My son happened to be wearing a check shirt, sitting in the front row, and Kloska adapted the line about Master Caper and his “suits of peach-coloured satin” to fit, riding the laughter to add, “You have to work with what you’ve got”. A few lines later he got more laughter by picking out a balding man a few seats along as “Drop-heir”, adding a line to say, “It’s all in the Folios, First Folio, Second Folio”.

It felt as close to the way in which the Shakespearian audience would have experienced a comic actor as is possible for a 21st audience to get.

One other note on the play: one of things you learn when you learn about screen writing is “to love your minor characters”. Shakespeare was there first. The murderer Barnardine is hardly on stage – he only has a couple of scenes – but he steals them both. And it’s all in the writing.

The picture at the top of the post is a production still from the RSC, and is used with thanks.

Revisiting “The Comedians”

22 November 2009

(c) Helen Maybanks

I had feared that Trevor Griffiths’ play The Comedians, premiered in 1975 and revived by the Hammersmith Lyric – the run has just closed – might seem as dated as Galsworthy or Priestley, with its exploration of racist and sexist humour and an argot of venues that seems as remote as the Romans. I needn’t have worried.
The underlying tension in the play, between the old pro, Eddie Waters, who’s teaching the aspirant comedians of the play’s title, and the agent Bert Challenor, come to look for new talent, is as live as ever.
Eddie Waters sets out his stall as he warms up his protégés ahead of their performances at a local club in front of Challenor:

WATERS: A joke releases the tension, says the unsayable, any joke pretty well. But a true joke, a comedian’s joke, has to do more than release tension, it has to liberate the will and the desire, it has to change the situation.

Some of the writing, and the performance, as the play explores this in its first act, amid the pre-set tension, is right at the edge, particularly the apparent improv around the tongue twister, “The traitor distrusts truth”.

Challenor, of course, is having none of it, as he arrives towards the end of the act, to give the comedians a few tips before they go on stage.

CHALLENOR: I’m not looking for philosophers, I’m looking for comics. I’m looking for someone who sees what the people want and knows how to give it to them … Any good comedian can lead an audience by the nose. But only in the direction they’re going. And that direction is, quite simply … escape.

Of course, (mild spoiler alert) the students who pander to Challenor get the contracts. Price has changed his act at the last minute, and is tough, challenging, and perhaps not funny, mystifying agent and the other students alike (but not Eddie Waters). The third act, effectively, plays out between Waters and Price. They’re on the same side of the argument that comedy should ‘change the situation’, but about what comedy is for, but disagree about whether this needs to be done with love and compassion or not.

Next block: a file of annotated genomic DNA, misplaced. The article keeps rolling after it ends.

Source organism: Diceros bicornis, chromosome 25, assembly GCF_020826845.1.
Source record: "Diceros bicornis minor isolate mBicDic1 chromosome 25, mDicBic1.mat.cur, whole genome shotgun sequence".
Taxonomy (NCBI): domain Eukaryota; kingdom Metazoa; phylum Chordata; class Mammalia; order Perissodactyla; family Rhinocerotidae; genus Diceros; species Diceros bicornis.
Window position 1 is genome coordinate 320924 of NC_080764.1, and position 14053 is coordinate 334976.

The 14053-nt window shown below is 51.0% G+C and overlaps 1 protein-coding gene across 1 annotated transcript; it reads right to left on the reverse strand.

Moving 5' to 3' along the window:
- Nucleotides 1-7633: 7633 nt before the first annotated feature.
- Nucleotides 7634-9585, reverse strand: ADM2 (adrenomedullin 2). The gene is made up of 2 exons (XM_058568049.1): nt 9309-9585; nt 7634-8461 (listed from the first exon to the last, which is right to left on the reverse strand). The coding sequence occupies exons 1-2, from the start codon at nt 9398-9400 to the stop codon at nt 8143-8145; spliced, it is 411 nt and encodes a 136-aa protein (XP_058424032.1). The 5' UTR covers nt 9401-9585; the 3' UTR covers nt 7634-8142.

This makes it sound like a play of ideas, and it is, of course. But it’s also a technical tour de force, an ensemble piece in which all the ensemble are deftly drawn (as my friend Rick pointed out), some clever stagecraft, outstanding writing, and perhaps most satisfying of all, it plays out in real time – the director of the Lyric production, Sean Holmes, emphasised this with a clock in full view of the audience, which could have been risky for a less accomplished play or production.

‘What will you do?’, asks Waters of Price, as he leaves. ‘I’ll wait’, he says.

And with hindsight, he’d probably have done alright, along with the other comedians dismissed by Challenor. 1975 was probably – pre-punk, pre-Jubilee, pre-Thatcher – the highwater mark of the ‘joke telling’ comedian in the Northern clubs. As alternative comedy took off in the early 80s, the political, the angry, and the character comedians all prospered. Perhaps Griffiths had an instinct that the moment was about to turn.

The production photo above is by Helen Maybanks.You can see more of her photographs – many of them utterly charming – at her blog.

Gangster Macbeth

11 July 2009

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Love&Madness‘ setting of Macbeth, currently at the Riverside Studios in Hammersmith, moves it from mediaeval Scotland to a pub in ’60s London gangland, and like all such translations something is lost – and something is gained. On balance, I think the gains outweighed the cost.

Macbeth is Shakespeare’s shortest play, and drives relentlessly through its short scenes. It takes a couple of scenes to get used to the combination of ’60s decor and Shakespearian language, but as you do, the intimacy of the studio theatre becomes claustrophobic. The gangster framing also emphasises the ties of blood and loyalty, and the closeness of violence to the surface (and as much personal as business), which can easily get lost in a more traditional presentation.

Power is an aphrodisiac, and the Love&Madness production captures this well in the sexual relationship between Macbeth and Lady Macbeth, which becomes more physical as the moment of Duncan’s murder approaches.

Obviously the witches present a problem in a modern setting; they are the most primitive – or primeval – element of the story and don’t sit well in a post-enlightenment world, even one where the paint is peeling from the walls. The production dealt with this by turning them into folk musicians, almost straight out of the Troubadour, and having their curses sung. This has the strength of making the witches more like a chorus, with bursts of video for the scenes from the cauldron, but at the same time makes them less evil, and more detached. Arran Glass’ singing wasn’t the best, but was compensated for by Kate Robson-Stuart’s sinuous violin.

I liked the way the audience were drawn in to the story, being offered snacks from the buffet at the supper after Banquo’s death (and at some productions, though not this one, a glass of wine from the bar as they arrive). We could have had a seat at one of the pub tables, but weren’t that brave. Shame the audience wasn’t  larger, but we did go to a Saturday matinee. It’s on at the Riverside, in repertory, until 28 July.